A student is suing Apple for $1bil claiming he was falsely arrested after Apple’s facial recognition system mistakenly linked him to a series of thefts.

Ball don’t lie but photos (allegedly) do

Ousmane Bah, an 18-year old from NY, was arrested last November for stealing from Apple stores with a warrant that included a photo that didn’t look anything like him. One of the theft incidents he was originally linked to happened in Boston but Bah says he¬†was attending his senior prom in Manhattan that day.

How did that happen?

Bah speculates a non-photo learner’s permit ID he had lost earlier may have been submitted as the registration ID by the real thief at Apple stores. The facial recognition system at Apple stores, then put the thief’s face to his name.

What did Apple say about the suit?

Here’s where things get confusing. Apple’s spokesperson said the company doesn’t use facial recognition tech in its stores.

John Reinhold, the NYPD detective who in the lawsuit said that Apple uses facial recognition to identify theft suspects, agreed that Apple doesn’t use the tech in its stores. Reinhold, however, also stood by his statements in the lawsuit.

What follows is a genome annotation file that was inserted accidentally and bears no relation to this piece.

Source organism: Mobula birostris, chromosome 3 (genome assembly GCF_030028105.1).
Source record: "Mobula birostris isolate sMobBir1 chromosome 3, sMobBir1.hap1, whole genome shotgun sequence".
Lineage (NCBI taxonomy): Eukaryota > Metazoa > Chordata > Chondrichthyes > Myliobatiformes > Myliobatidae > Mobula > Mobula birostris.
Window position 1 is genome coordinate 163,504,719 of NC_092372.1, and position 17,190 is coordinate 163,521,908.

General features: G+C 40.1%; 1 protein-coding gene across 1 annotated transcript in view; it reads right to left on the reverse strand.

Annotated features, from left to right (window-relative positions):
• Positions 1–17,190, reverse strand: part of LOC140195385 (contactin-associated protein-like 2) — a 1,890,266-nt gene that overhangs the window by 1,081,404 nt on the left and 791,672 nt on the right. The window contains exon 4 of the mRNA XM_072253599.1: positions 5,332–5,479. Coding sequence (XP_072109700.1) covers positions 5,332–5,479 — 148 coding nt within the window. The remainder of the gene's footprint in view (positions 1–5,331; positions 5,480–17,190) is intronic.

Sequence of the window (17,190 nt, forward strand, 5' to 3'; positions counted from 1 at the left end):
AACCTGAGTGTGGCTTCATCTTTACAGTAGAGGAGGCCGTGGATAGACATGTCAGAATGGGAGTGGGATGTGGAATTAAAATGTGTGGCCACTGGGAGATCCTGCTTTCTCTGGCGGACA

Turns out there was a second defendant in the lawsuit – a security firm called SIS that apparently has had a long relationship with Apple. So it’s possible that it was SIS’s facial recognition tech that falsely connected Bah to the thefts, giving Apple leeway to say that they technically don’t use facial recognition themselves.

Big brother is real

Whatever the case, there’s a growing concern about the invasiveness of facial recognition technology. Last month, IARPA, the US govt intelligence unit, posted a facial recognition project on a federal contract database looking for partners who will provide them footages of 1000’s of pedestrians who are unaware that they’re on camera. Spooky.


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